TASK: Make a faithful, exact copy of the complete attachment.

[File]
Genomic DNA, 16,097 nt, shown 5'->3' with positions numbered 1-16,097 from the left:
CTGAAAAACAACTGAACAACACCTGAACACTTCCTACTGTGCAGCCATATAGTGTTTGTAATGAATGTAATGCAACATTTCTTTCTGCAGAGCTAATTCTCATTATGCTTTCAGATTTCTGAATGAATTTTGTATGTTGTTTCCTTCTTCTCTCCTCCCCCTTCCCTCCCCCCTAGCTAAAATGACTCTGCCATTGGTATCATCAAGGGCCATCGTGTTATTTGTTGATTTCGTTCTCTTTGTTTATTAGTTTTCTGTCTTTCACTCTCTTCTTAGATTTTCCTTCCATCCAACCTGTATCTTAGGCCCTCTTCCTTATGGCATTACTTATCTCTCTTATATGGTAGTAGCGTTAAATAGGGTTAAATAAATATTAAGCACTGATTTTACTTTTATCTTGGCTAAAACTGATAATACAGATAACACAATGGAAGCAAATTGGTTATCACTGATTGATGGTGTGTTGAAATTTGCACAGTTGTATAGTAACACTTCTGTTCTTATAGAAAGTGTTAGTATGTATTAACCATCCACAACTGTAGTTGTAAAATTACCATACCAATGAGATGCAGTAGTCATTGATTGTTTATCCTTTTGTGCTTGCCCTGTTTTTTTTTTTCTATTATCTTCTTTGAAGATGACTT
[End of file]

Genomic DNA, 16,097 nt, shown 5'->3' with positions numbered 1-16,097 from the left:
CTGAAAAACAACTGAACAACACCTGAACACTTCCTACTGTGCAGCCATATAGTGTTTGTAATGAATGTAATGCAACATTTCTTTCTGCAGAGCTAATTCTCATTATGCTTTCAGATTTCTGAATGAATTTTGTATGTTGTTTCCTTCTTCTCTCCTCCCCCTTCCCTCCCCCCTAGCTAAAATGACTCTGCCATTGGTATCATCAAGGGCCATCGTGTTATTTGTTGATTTCGTTCTCTTTGTTTATTAGTTTTCTGTCTTTCACTCTCTTCTTAGATTTTCCTTCCATCCAACCTGTATCTTAGGCCCTCTTCCTTATGGCATTACTTATCTCTCTTATATGGTAGTAGCGTTAAATAGGGTTAAATAAATATTAAGCACTGATTTTACTTTTATCTTGGCTAAAACTGATAATACAGATAACACAATGGAAGCAAATTGGTTATCACTGATTGATGGTGTGTTGAAATTTGCACAGTTGTATAGTAACACTTCTGTTCTTATAGAAAGTGTTAGTATGTATTAACCATCCACAACTGTAGTTGTAAAATTACCATACCAATGAGATGCAGTAGTCATTGATTGTTTATCCTTTTGTGCTTGCCCTGTTTTTTTTTTTCTATTATCTTCTTTGAAGATGACTT